One pie to rule them all
All stressing aside, I really do love the holiday season. I’ve heard people say that you’re either a baker or a cook; I like to think that I’m both, but I certainly enjoy making baked goods for parties or as presents.
As I’m a vegetarian, Thanksgiving is not really about turkey for me. Instead, I fill my plate with a variety of delicious and healthy family specialties: wild rice with mushrooms, green beans, fresh cranberry salsa, and baked sweet potatoes.
My one and only culinary responsibility is The Pie, and I take that very seriously. I have been making a version of this pie (it evolves slightly from year to year) ever since I was 12 and starting to become more comfortable in the kitchen. I asked my mother if I could make something by myself that year; she gave me a copy of the Bon Appetit Thanksgiving issue and told me to call her if I needed any help. The recipe I found was the “Colonial Times Apple-Cranberry Pie With Cornmeal Crust,” a celebration of mingled New World (corn, cranberry) and Old World (apple) ingredients. I liked the idea of cranberries and apples, but wasn’t so keen on cornmeal, so I substituted an all-butter crust recipe from one of my mom’s hand-written index cards and used apple cider instead of cold water. The experiment was a success: at the end of the night, as I was carrying the empty pie plate out the door, my aunt said, “You’ll make that again next year, right?”
Here’s the latest model:
At some point, I want to go back and find pictures of each year’s pie and post a comparison series. I started out with a full top crust. A few years ago, I started using leaf-shaped cookie cutters to cut out the dough and scattering those pieces decoratively over the top. I like how the slices of apple, currants, and bits of cranberry peek through the crust.
Here’s what I’ve learned over the years:
Butter is better
There are several schools of thought as far as pie crusts go. There’s the shortening school, the shortening + butter school, and the lard school. I tried shortening, but it has about as much flavor as paste. Maybe less. Lard is out for a number of reasons. And that leaves us with butter, which is never just a consolation prize. There’s a reason so many chefs cook with butter. It’s full of flavor and makes a tender, flaky crust just as easily as shortening.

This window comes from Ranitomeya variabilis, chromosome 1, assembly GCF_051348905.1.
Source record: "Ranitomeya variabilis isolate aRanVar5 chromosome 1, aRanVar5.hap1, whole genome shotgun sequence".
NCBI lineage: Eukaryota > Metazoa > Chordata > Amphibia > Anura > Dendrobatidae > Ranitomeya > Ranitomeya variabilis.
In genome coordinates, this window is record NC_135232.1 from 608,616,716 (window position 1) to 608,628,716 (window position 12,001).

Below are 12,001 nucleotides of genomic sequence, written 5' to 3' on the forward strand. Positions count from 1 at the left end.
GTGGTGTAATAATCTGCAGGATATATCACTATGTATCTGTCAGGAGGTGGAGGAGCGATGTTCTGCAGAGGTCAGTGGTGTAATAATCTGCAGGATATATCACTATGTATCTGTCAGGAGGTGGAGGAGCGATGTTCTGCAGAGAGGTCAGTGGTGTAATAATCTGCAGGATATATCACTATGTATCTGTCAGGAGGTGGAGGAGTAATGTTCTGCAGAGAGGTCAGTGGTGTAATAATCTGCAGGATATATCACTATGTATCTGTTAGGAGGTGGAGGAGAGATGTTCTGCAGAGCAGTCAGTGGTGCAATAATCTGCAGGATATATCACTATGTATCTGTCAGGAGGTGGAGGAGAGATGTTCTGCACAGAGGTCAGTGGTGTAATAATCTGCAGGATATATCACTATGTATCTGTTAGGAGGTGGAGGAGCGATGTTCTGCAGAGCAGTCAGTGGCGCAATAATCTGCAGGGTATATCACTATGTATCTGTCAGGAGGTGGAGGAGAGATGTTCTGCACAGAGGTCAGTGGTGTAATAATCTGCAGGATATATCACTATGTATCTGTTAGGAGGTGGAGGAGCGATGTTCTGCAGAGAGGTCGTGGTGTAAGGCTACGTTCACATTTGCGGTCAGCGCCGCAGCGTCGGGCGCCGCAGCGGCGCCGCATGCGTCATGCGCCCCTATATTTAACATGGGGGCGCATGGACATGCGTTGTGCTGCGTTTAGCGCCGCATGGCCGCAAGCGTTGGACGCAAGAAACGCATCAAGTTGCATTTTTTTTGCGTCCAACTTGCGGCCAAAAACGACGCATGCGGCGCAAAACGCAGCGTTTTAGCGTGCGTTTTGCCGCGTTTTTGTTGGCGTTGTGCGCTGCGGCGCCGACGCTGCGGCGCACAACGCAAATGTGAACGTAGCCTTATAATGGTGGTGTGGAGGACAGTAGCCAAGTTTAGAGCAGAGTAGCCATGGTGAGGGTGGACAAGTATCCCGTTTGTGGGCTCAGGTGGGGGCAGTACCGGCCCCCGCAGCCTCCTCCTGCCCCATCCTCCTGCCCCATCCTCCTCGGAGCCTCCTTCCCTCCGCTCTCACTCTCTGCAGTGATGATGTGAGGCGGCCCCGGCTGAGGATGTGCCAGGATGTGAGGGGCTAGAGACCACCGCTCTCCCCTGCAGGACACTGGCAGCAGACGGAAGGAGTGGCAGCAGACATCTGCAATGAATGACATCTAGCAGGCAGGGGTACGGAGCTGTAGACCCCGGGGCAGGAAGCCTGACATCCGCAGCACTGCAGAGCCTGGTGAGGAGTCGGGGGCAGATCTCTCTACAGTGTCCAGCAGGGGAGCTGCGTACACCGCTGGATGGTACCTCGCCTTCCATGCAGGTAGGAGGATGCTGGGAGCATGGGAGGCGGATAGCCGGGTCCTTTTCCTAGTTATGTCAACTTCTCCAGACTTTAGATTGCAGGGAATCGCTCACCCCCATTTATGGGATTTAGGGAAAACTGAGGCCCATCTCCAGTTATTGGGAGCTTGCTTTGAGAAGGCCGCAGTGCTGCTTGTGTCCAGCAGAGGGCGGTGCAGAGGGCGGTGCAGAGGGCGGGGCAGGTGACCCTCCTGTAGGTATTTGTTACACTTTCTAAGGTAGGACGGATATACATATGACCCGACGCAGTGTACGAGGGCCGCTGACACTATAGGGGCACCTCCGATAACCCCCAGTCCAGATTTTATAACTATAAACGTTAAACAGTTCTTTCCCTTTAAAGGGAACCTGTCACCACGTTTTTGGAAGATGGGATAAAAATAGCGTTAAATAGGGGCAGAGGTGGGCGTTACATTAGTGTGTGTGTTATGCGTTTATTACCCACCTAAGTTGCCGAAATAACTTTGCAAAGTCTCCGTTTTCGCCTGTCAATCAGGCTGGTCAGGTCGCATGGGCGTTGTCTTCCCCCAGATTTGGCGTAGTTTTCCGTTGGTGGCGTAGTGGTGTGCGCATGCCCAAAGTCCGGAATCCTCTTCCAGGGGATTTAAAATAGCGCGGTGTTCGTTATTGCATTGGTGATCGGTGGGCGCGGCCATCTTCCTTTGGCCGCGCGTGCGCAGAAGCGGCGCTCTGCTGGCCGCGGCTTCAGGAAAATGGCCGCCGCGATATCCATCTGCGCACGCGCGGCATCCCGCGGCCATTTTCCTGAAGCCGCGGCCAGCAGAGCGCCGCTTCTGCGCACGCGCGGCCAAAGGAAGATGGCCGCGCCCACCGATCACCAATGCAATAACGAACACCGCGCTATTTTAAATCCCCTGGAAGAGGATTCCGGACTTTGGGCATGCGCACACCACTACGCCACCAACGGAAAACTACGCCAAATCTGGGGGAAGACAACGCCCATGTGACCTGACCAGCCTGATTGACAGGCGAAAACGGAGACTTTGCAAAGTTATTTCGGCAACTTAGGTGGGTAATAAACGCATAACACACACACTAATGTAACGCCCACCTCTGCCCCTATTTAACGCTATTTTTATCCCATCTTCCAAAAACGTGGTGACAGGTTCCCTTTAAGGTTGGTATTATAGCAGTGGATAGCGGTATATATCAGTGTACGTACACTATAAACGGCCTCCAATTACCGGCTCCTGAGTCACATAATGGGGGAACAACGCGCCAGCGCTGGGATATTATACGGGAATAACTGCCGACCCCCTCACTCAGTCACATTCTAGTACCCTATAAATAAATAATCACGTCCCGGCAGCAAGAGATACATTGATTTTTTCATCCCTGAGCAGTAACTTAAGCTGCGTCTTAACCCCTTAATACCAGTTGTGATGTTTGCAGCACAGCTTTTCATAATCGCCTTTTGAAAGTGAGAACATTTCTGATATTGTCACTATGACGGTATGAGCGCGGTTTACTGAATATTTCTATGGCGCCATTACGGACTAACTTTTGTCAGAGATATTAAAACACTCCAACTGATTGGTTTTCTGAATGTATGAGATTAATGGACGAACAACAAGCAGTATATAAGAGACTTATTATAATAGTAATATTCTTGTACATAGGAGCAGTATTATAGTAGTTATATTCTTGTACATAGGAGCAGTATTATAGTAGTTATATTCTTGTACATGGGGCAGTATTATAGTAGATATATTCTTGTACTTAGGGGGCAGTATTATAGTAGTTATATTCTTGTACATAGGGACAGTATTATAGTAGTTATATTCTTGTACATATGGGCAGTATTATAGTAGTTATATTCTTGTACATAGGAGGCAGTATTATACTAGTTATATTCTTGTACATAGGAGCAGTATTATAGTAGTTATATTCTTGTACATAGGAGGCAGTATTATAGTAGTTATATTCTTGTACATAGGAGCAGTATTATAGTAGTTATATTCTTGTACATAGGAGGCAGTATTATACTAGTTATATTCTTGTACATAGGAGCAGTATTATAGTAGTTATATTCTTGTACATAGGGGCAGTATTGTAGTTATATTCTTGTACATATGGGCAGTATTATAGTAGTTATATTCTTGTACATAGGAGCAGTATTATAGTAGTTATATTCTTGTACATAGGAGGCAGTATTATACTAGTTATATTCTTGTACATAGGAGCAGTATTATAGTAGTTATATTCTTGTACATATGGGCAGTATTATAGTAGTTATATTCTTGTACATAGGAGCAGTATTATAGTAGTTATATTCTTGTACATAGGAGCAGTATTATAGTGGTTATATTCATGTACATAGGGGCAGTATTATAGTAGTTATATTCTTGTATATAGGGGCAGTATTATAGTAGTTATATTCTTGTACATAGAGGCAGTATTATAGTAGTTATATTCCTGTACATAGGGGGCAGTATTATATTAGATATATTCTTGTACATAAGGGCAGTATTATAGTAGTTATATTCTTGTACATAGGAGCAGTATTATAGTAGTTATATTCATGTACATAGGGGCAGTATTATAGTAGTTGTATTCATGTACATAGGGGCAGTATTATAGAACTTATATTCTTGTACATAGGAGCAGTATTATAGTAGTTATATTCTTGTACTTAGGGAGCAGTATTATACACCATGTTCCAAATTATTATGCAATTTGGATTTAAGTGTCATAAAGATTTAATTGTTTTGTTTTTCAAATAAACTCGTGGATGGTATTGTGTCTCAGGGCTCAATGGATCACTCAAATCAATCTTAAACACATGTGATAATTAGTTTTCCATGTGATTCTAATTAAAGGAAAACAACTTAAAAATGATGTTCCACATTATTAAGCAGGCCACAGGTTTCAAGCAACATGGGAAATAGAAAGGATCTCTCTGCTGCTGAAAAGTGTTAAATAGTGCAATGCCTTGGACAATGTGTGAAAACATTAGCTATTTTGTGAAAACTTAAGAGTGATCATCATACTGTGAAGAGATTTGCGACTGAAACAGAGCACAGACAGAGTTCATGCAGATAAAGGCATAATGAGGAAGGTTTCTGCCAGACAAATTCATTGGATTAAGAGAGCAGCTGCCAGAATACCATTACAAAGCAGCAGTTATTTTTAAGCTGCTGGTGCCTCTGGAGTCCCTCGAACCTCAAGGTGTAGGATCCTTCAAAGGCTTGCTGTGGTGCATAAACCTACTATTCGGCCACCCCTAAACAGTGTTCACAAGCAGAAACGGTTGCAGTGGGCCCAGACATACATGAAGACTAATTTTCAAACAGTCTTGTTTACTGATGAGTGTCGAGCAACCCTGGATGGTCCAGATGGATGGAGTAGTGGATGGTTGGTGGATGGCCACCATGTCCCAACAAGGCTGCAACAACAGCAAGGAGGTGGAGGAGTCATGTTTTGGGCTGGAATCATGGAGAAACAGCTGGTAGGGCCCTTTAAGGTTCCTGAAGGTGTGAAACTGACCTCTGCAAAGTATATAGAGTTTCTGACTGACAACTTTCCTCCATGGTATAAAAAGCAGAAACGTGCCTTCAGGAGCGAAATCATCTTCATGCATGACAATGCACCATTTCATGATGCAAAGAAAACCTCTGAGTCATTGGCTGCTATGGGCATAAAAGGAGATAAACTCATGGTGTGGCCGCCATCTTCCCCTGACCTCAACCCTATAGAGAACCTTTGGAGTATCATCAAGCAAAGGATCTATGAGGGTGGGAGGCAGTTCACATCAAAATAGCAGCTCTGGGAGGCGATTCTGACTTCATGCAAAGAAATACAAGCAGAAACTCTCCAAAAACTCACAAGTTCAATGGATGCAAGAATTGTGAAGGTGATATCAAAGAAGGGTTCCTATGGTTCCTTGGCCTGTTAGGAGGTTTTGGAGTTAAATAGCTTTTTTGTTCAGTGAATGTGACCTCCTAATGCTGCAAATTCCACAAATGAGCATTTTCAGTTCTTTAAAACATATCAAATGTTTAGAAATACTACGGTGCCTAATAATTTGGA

Don’t overdo it
As in, don’t overwork your dough. The more you mix and blend, the less likely it is to stand up to your filling. Less work = more successful crust.
Variety is the spice of life
When I make this pie, it never turns out the same way twice. Different apples, slightly different mixture of seasonings, a new ratio of dry to wet ingredients in the pie dough. It doesn’t need to be identical each time: just delicious.
Adapted from Bon Appetit
Crust adapted from Smitten Kitchen
2 1/2 c. flour
1 Tb sugar
1 tsp salt
2 sticks unsalted butter, very cold
1 c. apple cider
In a large bowl, combine the flour, sugar, and salt. Cut the butter into small pieces and work into the dry ingredients with a pastry blender. When the butter pieces are the size of small peas, stop blending. Add cider, a few tablespoons at a time, using a rubber spatula or your hands to gather the dough together. Stop after 1/2 cup and stir well; after that, add cider only a tablespoon at a time. Add a little flour if the dough gets overly wet.
Cut the dough in half, wrap each piece in plastic wrap, and refrigerate overnight or at least an hour. The dough can stay wrapped and refrigerated for about a week.
While the dough is chilling, move on to the filling (hey, that rhymes!):
1 c. fresh cranberries
1 c. plus 2 tablespoons sugar
3 lbs. assorted apples (I like to use as many varieties as possible: this year’s pie had Mutsu, Empire, Rome, Gala, Fuji, Winesap, Braeburn, and Jonagold)
1/2 c. dried currants
liqueur (cranberry or a good bourbon)
5 Tb all-purpose flour
optional: zest of one orange; fresh ginger juice
In the oven, position rack in the lowest third; preheat to 375°F. Place the currants in a small bowl and add just enough liqueur to cover. Chop cranberries with sugar, using a mezzaluna or food processor. Peel and core the apples, and cut into 1/2-inch thick slices. Combine apples, cranberry/sugar mixture, currants, and flour. (If using, zest orange into bowl; peel an inch-long piece of ginger root and press through a clean garlic press to get the juice.) Toss well.
Roll out 1 of the pieces of dough between waxed paper or plastic wrap to 13-inch round. Gently peel off paper or wrap; fold edges in carefully to transfer into 9 1/2″deep-dish pie dish. I’ve found this is the easiest way to transfer the bottom crust into the pie dish in one piece.
Unfold the dough; roll excess in to form a double-thick edge. Crimp edge. Roll out the remaining dough disk on a lightly floured surface to 1/8″ thick. Using a cookie cutter, cut out leaves, apples, or any other shapes you might like. If using leaves, mark veins with a sharp knife. Add filling to pie dish. Arrange leaves around the edges and top of pie, overlapping in places. Do not cover completely: leave gaps. Brush leaf cutouts and crimped edge with cider.
Place the pie on a baking sheet. Bake for 45 minutes, then cover with foil and continue baking for about 35 minutes more, until juices bubble thickly and crust is golden-brown. Transfer pie to rack and cool for 1 hour. Serve warm or at room temperature.
Bon appetit! Or as we say around these parts: OM NOM.